I particularly love an art deco sketch by Erna Carise from 1927 that I discovered in one of my Parisian magazines simply called ‘Jazz’. So I decided to do a little digging and discovered that she had been a rather glamorous dancer and songstress in Paris, Berlin and New York from the late 1920s through to the 1940s and also had a talent as a costume designer or artist.
Erna Carise was in fact born Erna Kaiser on 2nd October 1906 in Vienna and her parents were named Charlotte and Ernst. She made a name for herself as a dancer in the 1927 Folies Bergere show Un Vent de Folies in Paris that starred Josephine Baker. Erna was described as ‘a beautiful dancer … who is one of the highlights.’
Five foot ten inches tall with blond hair and blue eyes, she startled Parisian audiences with her crocodile dance dressed in a tight fitting costume resembling the hide of the crocodile. She created the dance herself because she became immersed in ancient Egyptian religion and the snake god Sobek. Observing crocodiles in the zoo she saw in their eyes ‘a certain fatalistic calmness, a philosophic and static demeanour’ that provided the idea for the dance which was sluggish and strikingly sinuous. Subsequently, she joined Josephine Baker in the film La Revue des Revues (released November 1927) and she was also painted by the famous artist Kees Van Dongen.
Described as a ’Parisian songstress’ Erna Carise was booked by Lou Irwin in New York in February 1928 to appear as a cafe attraction and appeared in a show at the Little Club along with Ben Pollock and his orchestra for a few weeks.
Back in Europe she was featured in the Emil Schwartz revue Bitte Recht Freundlich! at the Stadt Theatre in Vienna in Spring 1929 and she was then seen in a operetta at the Marseille Varieties in early 1930. Next, she was featured once again at the Folies Bergere in L’Usine a Folies in 1931. During the summer of 1931 she was one of a host of Parisian stars taking part in an elegant sporting event and event that was repeated the following summer.
Thereafter, her activities become less obvious although she clearly was still working. During a skiing holiday in Kitzbühel in 1933, she broke her leg and spent seven months recuperating. Later in 1950 she bought a house in Kitzbühel.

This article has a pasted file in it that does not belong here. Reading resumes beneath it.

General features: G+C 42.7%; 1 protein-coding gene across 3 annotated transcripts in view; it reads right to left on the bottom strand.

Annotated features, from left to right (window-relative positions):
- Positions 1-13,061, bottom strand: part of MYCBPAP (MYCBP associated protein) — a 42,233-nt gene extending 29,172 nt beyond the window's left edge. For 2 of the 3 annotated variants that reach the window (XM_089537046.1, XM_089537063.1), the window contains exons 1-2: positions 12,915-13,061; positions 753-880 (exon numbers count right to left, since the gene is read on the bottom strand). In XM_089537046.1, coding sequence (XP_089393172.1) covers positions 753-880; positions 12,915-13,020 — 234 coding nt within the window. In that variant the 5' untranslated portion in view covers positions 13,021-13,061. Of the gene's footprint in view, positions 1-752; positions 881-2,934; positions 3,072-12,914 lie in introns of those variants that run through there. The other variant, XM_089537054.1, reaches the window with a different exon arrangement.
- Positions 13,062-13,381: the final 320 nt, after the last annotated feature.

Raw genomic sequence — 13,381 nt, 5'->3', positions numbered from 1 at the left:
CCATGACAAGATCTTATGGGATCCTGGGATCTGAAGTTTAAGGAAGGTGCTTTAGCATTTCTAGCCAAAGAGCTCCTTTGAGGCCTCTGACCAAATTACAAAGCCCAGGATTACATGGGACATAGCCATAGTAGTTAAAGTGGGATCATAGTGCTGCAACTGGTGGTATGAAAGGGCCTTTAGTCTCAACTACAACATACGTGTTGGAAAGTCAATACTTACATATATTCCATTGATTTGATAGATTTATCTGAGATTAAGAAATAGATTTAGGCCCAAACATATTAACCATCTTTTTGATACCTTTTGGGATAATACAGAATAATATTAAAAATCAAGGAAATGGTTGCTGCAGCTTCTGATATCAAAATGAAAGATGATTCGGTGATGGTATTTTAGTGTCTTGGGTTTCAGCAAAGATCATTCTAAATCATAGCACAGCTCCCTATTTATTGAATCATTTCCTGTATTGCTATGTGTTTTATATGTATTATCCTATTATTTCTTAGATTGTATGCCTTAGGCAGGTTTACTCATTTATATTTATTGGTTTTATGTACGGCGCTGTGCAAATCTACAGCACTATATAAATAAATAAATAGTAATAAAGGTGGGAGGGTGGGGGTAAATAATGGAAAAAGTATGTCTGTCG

In August 1936 she was appearing in her own ballet called ‘ballet Carise’ staged at the UFA Palace in Berlin. There was a trip back to New York in January 1937 but there is no indication of what she was doing. Back in Paris she starred in a show with her 12 dancing beauties at Les Ambassadeurs on the Champs Elysees with George Carpentier in November 1938 and then in a ballet at the Wintergarten, Berlin in January 1939.
Perhaps because of the Second World War Erna Carise may have relocated to America as she arrived in New York in August 1939 and stayed. In late 1941, described as ‘a former European dancer’ she appeared in show called Vogue Ballet at the Latin Quarter in Boston with a chorus and Jerry Andrew. One of her numbers was a semi-sexy song and she then did an adagio dance speciality with Andrew. Later, in late 1942, she stage a show at the Royal Casino in New York.
Interestingly, in 1944 she was living in Los Angeles and had married a Robert Gerling from Cologne who was several years younger. What happened to him and the marriage is not know because after the war she was listed as being single when she returned to Europe in August 1948. The following year, and living in Park Avenue, New York, she was granted American citizenship but continued visiting Europe on a regular basis from New York.
Later in life Erna Carise wrote and published two books: All About Kitzbuehel (1953) and a diet book called The Point Count Diet (1968). She died in 1981 in Kitzbuhel, Tyrol, Austria.
All images and text © copyright Gary Chapman / Jazz Age Club and must not be re-used without prior consent
Images from the internet
Internet Movie Database
The Tatler 24/8/27
Le Petit Provencal 10/1/30
Chicago Tribune 22/7/31
Paris Soir 26/7/32
Paris Soir 4/11/38